Misnaming Africa: Dehumanising Images of Africa in Twelve Years a Slave and The Good Lie
Keywords:Africa, misnaming, dehumanising images, Twelve Years a Slave, The Good Lie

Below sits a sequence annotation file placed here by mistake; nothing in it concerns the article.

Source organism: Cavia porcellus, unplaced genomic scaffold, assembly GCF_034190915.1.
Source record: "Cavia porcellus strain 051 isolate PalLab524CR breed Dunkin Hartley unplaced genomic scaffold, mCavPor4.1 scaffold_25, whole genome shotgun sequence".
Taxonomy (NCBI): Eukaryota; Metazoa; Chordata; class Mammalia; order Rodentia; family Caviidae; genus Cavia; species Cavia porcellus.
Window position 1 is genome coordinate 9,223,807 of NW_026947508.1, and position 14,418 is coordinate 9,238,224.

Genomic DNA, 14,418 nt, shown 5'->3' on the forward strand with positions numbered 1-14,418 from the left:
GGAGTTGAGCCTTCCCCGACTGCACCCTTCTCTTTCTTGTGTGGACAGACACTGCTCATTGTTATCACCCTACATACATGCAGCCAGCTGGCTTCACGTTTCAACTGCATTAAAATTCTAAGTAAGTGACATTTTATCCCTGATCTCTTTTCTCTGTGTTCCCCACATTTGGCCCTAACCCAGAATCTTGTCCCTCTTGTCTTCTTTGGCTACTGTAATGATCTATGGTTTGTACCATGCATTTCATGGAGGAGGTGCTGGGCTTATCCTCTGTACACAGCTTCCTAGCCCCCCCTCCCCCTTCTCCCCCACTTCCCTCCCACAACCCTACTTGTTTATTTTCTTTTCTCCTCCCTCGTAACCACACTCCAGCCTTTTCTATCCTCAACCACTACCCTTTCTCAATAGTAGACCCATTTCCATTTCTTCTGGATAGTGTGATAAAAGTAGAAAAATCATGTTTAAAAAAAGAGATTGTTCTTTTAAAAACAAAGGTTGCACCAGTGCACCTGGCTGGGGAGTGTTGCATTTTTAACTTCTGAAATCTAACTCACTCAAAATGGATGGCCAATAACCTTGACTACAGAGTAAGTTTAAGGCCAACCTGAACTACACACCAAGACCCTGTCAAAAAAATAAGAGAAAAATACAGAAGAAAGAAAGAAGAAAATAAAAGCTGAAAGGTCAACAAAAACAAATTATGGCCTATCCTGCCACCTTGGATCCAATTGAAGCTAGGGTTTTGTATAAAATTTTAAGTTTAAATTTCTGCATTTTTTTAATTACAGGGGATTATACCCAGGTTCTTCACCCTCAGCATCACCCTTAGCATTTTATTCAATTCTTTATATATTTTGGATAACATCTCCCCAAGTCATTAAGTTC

Since the advent of slavery and colonial rule, Africa has been portrayed as a dark continent, hence slavery and colonialism were said to be on a civilising mission. Colonial administrators were responsible for disseminating ideas that dehumanise Africa. Since the acquiring of freedom of Africans, including those in the diaspora, the media have been used to maintain dichotomies that existed prior to the liberation of Africa. Against this background, the total emancipation of the mind and spirit of Black people on the continent and in the diaspora becomes urgent and inevitable. Deploying Afrocentricity, this paper explores the portrayal of Black people in the movies, Twelve Years a Slave (2003) and The Good Lie (2014). It revolves around interrogating the various images of Black people in the two selected movies. The implications and agenda of such images are discussed. The paper establishes that the way in which Africans are portrayed in the movies is dehumanising. The images border on stultifying representations that seek to subjugate and subvert African humanity and agency. The representation of Africans in the movies is informed by the ideology of Eurocentrism, which maps Europeans as the superior race and Africans and other oppressed peoples of the world as a peripheral race. The movies aim to disempower and induce a sense of self-hatred in people of African descent. The paper concludes that movies can be agents of the miseducation of African people and may inadvertently valorise European people.
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